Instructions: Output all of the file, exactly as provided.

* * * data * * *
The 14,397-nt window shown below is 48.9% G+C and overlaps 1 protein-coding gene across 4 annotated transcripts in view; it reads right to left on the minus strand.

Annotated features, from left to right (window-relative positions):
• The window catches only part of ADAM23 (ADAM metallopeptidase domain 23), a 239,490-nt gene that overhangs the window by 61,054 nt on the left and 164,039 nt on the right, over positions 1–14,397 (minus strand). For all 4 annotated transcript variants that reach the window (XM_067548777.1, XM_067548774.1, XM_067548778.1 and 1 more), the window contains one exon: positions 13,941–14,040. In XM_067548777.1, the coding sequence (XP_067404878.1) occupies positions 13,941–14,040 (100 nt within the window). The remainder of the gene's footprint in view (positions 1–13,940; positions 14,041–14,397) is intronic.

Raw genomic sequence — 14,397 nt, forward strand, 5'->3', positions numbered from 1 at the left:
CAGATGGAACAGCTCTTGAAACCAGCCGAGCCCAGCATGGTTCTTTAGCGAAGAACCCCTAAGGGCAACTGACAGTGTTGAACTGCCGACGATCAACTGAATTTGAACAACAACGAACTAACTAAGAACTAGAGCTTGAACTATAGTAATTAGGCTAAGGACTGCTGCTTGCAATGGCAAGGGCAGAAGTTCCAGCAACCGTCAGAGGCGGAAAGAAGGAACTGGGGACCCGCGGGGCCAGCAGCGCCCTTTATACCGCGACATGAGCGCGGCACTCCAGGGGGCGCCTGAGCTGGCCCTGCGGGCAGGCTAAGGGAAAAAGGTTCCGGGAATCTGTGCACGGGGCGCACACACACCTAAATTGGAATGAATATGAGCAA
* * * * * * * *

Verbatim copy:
The 14,397-nt window shown below is 48.9% G+C and overlaps 1 protein-coding gene across 4 annotated transcripts in view; it reads right to left on the minus strand.

Annotated features, from left to right (window-relative positions):
• The window catches only part of ADAM23 (ADAM metallopeptidase domain 23), a 239,490-nt gene that overhangs the window by 61,054 nt on the left and 164,039 nt on the right, over positions 1–14,397 (minus strand). For all 4 annotated transcript variants that reach the window (XM_067548777.1, XM_067548774.1, XM_067548778.1 and 1 more), the window contains one exon: positions 13,941–14,040. In XM_067548777.1, the coding sequence (XP_067404878.1) occupies positions 13,941–14,040 (100 nt within the window). The remainder of the gene's footprint in view (positions 1–13,940; positions 14,041–14,397) is intronic.

Raw genomic sequence — 14,397 nt, forward strand, 5'->3', positions numbered from 1 at the left:
CAGATGGAACAGCTCTTGAAACCAGCCGAGCCCAGCATGGTTCTTTAGCGAAGAACCCCTAAGGGCAACTGACAGTGTTGAACTGCCGACGATCAACTGAATTTGAACAACAACGAACTAACTAAGAACTAGAGCTTGAACTATAGTAATTAGGCTAAGGACTGCTGCTTGCAATGGCAAGGGCAGAAGTTCCAGCAACCGTCAGAGGCGGAAAGAAGGAACTGGGGACCCGCGGGGCCAGCAGCGCCCTTTATACCGCGACATGAGCGCGGCACTCCAGGGGGCGCCTGAGCTGGCCCTGCGGGCAGGCTAAGGGAAAAAGGTTCCGGGAATCTGTGCACGGGGCGCACACACACCTAAATTGGAATGAATATGAGCAA